Tuesday, December 8, 2009

My five fave albums of 2009

We can agree that no one pays for music, listens to CDs, or barely even uses the word, "album" anymore.

I tend to be an early adopter with my technology, but I also tend to hang onto it much longer than most people; I had the first iPod, and I have the first Kindle. I still have the first iPod, and in 10 years, I'll probably still have the first Kindle.

What I'm getting at is this: I still buy CDs. There, I said it.

I still believe that "the album" is a much finer art form than "the single," iTunes be damned. Sure, a great single doesn't hurt an album, but my favorite bands have always been the ones that make a grand statement of purpose, quality, and consistency within the longer format.

Simply put, a single is a sprint, an album is a long-distance marathon. The Backstreet Boys are a singles band, the Who are an albums band. Any questions?

So, knowing that 2009 may be the very last year that they even make CDs, it's with a bittersweetness in my very soul that I present to you: my five, favorite albums of 2009!

1. Madness - the Liberty of Norton Folgate


If you would've told me that my favorite album of 2009 would be a Madness reunion CD, I would've yanked your skinny tie, dropped your Rubik's Cube into a big tub of Billy Idol hair gel, and smashed all of your Duran Duran 12" singles at the very suggestion.

Yet, I'll be damned if Madness didn't record the best album of their 30-year career, and my favorite album of the year: a tribute to London featuring their own "Bohemian Rhapsody" as its centrepiece - the astounding 10-minute title track.

Who knew they had it in them?

"Marks and Spencer's" rhymes with "senseless?" Who knew?

2. Patrick Wolf - The Bachelor

Like if the Arcade Fire sang Broadway showtunes, Patrick Wolf strikes you as a guy for whom everything is either really, really deep or very, very funny: lots of soaring choruses, strings, drums, chimes, brass, drama, and calls to rise up for the rev-o-lu-u-tion!

Ridiculous and riotous at once, this was one of the most fun, entertaining, and inventive listens of the year.

Rise up for the neon revolution!

3. Noisettes - Wild Young Hearts

After scoring a couple of minor hard-rock, punky hits on their first album, the Noisettes abandoned the sound completely on their second album for...disco.

The big surprise is that disco is where lead singer Shingai Shoniwa found her voice and star power, channeling her inner Blondie and Corinne Bailey Rae into the dance party album of the year.

Four, three, two, one: go baby, go baby, go!

Noisettes - Dont Upset The Rhythm from Vertex on Vimeo.

Now you've done it and upset the rhythm!

4. The Sounds - Crossing the Rubicon

Speaking of Blondie, the Sounds have better songs.

With that heresy out of the way, I can also make the assertion that Sweden's the Sounds are perennially underrated, and perhaps no more than on their latest release.

I've actually read reviews that call this album "depressing," "mellow," and "slower" than their two, prior releases. I don't get it: this album could have easily been a lazy and cynical attempt to cash in on 80s nostalgia, but instead makes some inroads into (tongue-in-cheek?) modern rock ("Beatbox") and good, old-fashioned guitar-hero hooks (the first single, below).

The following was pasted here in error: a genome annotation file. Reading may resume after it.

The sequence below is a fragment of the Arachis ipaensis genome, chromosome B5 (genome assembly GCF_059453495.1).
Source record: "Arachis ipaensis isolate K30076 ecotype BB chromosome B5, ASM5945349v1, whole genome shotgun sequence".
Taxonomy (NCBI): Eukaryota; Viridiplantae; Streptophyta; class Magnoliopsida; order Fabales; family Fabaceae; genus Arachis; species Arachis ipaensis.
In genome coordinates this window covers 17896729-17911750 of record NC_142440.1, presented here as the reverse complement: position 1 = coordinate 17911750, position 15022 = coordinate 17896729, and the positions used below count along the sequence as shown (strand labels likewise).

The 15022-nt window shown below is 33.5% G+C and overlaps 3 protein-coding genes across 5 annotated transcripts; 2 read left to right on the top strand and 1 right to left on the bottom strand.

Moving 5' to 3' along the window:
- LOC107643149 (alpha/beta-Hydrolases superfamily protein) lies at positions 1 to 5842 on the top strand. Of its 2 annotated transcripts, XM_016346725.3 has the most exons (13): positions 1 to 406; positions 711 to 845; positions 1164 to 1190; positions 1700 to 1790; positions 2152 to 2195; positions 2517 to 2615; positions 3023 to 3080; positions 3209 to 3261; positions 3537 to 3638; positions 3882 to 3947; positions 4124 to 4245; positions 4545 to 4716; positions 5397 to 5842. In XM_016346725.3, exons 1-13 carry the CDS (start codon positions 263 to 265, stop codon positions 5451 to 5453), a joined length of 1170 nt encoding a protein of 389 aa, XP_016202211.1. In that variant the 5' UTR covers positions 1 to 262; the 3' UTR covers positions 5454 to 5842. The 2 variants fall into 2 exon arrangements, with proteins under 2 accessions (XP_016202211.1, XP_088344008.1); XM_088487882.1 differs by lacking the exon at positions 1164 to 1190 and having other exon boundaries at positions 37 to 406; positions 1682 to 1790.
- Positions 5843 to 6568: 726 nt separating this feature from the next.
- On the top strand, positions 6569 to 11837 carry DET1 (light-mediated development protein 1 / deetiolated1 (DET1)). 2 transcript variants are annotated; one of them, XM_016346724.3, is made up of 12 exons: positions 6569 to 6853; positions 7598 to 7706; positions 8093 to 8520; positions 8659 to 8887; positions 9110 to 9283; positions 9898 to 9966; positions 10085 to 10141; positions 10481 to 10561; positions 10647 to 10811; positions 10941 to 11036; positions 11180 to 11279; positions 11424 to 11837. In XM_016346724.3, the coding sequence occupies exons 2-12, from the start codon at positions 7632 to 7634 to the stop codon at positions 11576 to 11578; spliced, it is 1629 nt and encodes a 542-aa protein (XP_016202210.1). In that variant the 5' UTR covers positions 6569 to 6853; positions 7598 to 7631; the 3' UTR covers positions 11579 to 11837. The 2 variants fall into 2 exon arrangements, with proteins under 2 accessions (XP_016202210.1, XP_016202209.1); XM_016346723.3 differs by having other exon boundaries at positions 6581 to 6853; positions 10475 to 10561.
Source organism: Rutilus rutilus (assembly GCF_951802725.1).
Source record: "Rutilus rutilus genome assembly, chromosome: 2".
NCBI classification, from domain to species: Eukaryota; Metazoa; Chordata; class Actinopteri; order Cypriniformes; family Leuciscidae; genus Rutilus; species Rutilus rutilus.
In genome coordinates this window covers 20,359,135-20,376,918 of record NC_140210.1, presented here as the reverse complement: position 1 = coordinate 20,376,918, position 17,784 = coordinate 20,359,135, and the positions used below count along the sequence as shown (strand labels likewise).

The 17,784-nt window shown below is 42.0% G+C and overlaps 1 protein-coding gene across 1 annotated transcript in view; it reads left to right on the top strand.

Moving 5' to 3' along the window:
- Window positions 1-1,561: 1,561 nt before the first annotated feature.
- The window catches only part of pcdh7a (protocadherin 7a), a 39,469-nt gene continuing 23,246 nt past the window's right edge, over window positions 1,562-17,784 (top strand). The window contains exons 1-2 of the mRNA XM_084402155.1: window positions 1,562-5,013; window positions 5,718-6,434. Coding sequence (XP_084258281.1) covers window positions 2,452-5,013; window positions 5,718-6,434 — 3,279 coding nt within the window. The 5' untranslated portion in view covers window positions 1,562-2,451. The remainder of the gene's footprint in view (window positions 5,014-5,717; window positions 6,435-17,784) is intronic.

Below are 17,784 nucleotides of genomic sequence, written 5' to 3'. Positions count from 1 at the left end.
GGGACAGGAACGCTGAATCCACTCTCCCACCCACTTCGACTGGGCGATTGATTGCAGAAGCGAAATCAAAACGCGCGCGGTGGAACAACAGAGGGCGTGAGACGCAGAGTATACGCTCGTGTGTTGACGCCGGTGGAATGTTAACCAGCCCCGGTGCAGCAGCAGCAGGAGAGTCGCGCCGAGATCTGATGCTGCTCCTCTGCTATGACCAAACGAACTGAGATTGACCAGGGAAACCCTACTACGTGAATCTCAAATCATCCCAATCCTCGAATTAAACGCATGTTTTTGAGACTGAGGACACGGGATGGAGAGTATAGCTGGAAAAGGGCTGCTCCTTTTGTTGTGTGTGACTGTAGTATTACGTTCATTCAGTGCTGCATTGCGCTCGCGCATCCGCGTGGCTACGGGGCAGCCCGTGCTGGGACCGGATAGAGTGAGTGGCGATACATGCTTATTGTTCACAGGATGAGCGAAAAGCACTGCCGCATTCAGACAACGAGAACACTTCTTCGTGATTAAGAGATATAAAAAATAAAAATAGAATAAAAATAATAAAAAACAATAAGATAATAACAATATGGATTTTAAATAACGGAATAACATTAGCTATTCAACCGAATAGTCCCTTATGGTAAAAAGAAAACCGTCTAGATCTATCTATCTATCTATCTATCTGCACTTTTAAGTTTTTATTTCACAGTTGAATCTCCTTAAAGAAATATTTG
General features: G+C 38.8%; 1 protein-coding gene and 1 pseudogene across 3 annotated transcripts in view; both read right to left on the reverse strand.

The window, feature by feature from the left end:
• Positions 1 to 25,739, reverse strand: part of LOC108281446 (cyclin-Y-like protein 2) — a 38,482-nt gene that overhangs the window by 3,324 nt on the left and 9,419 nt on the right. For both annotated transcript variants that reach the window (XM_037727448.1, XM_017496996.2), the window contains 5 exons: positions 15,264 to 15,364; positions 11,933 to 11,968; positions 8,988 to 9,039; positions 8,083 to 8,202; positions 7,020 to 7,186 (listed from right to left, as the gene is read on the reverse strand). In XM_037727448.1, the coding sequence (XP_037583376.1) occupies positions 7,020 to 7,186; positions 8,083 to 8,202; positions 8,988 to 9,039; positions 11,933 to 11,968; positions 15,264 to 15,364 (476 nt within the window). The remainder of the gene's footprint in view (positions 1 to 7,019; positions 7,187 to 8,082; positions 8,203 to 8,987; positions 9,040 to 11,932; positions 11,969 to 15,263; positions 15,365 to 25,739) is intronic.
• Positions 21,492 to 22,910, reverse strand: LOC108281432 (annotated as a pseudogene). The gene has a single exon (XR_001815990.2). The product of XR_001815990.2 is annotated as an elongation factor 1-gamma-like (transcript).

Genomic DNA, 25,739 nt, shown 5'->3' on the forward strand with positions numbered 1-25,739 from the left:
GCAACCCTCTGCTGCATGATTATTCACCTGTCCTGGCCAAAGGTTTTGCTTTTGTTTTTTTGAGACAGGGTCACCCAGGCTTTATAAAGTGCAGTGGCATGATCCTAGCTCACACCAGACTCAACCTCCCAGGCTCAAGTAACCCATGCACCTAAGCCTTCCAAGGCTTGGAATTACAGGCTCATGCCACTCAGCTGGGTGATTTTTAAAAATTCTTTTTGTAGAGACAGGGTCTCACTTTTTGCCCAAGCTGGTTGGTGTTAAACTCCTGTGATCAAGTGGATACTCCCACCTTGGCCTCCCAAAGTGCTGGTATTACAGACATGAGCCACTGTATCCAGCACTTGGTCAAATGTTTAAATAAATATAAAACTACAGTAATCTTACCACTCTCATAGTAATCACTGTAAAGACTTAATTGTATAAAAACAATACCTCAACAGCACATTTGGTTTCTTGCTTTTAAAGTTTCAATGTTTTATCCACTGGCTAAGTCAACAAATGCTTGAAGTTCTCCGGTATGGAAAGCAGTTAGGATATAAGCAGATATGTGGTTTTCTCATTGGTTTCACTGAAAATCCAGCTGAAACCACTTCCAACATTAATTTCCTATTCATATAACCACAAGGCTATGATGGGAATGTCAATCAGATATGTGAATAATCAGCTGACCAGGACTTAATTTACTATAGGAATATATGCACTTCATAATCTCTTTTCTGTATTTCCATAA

I've traveled to Minneapolis twice just to see this band, and I can say that it doesn't hurt one bit that lead singer Maja Ivarsson is bursting with charisma, a warm voice, high kicks, and shorty shorts that would make Richard Simmons blush.


That's funny, no one awakes when I sleep.

5. The Duckworth Lewis Method

Lord help me, but I love a short album about cricket. The game, not Jiminy.

Best enjoyed with tea and cucumber sandwiches, the Duckworth Lewis Method is a side project of the Divine Comedy's Neil Hannon, who once recorded a short album about love, but saw more money in going hyper-local and (surprise!) he was right!

The band now tours cricket matches right across the UK, which means: don't hold your breath waiting for the Duckworth Lewis Method tickets to go on sale at MTS Centre anytime soon.

Everything about this album screams "nerdy," from the title of the band - which Wikipedia says is "a mathematical way to calculate the target score for the team batting second in a one-day cricket...match interrupted by weather or other circumstance" to the song lyrics.

Check out the opening lines to "Jiggery Pokery:"
"Twas the first test of the Ashes series 1993.
Australia had only managed 289 and we...
Felt all was going to plan that first innings at Old Trafford.
Then Merv Hughes and his handlebar moustache dismissed poor Athers."

Yet, when I walk to work, I find myself singing, "Gentlemen and players play, Sunday afternoons, April, May, and June!" having never watched a cricket match in my life.

The equivalent would be a British dude singing Harlequin's tribute to Teppo Numminen in public.

Yes, the songs are catchy, no I don't know what the hell they're singing about, and, no, it doesn't make a difference.

Who is Mr. Miandad? What is cricket? Who am I?

Runners up:
  • The Flatlanders - Hills and Valleys
  • Vitalic - Flashmob
  • Yeah, Yeah, Yeahs - It's Blitz!
  • Animal Collective - Merriweather Post Pavilion
  • The Hidden Cameras: Origin: Orphan

1 comment:

  1. I love Patrick Wolf, and I'm glad you do too! There's something about him that makes me want to put him in the 'guilty pleasures' category - maybe the campiness, the catchiness, the cheesiness - but when you get down to it, he really is a great musician. Just a bit pretentious. The Bachelor's one of my favourite albums of 2009 as well.


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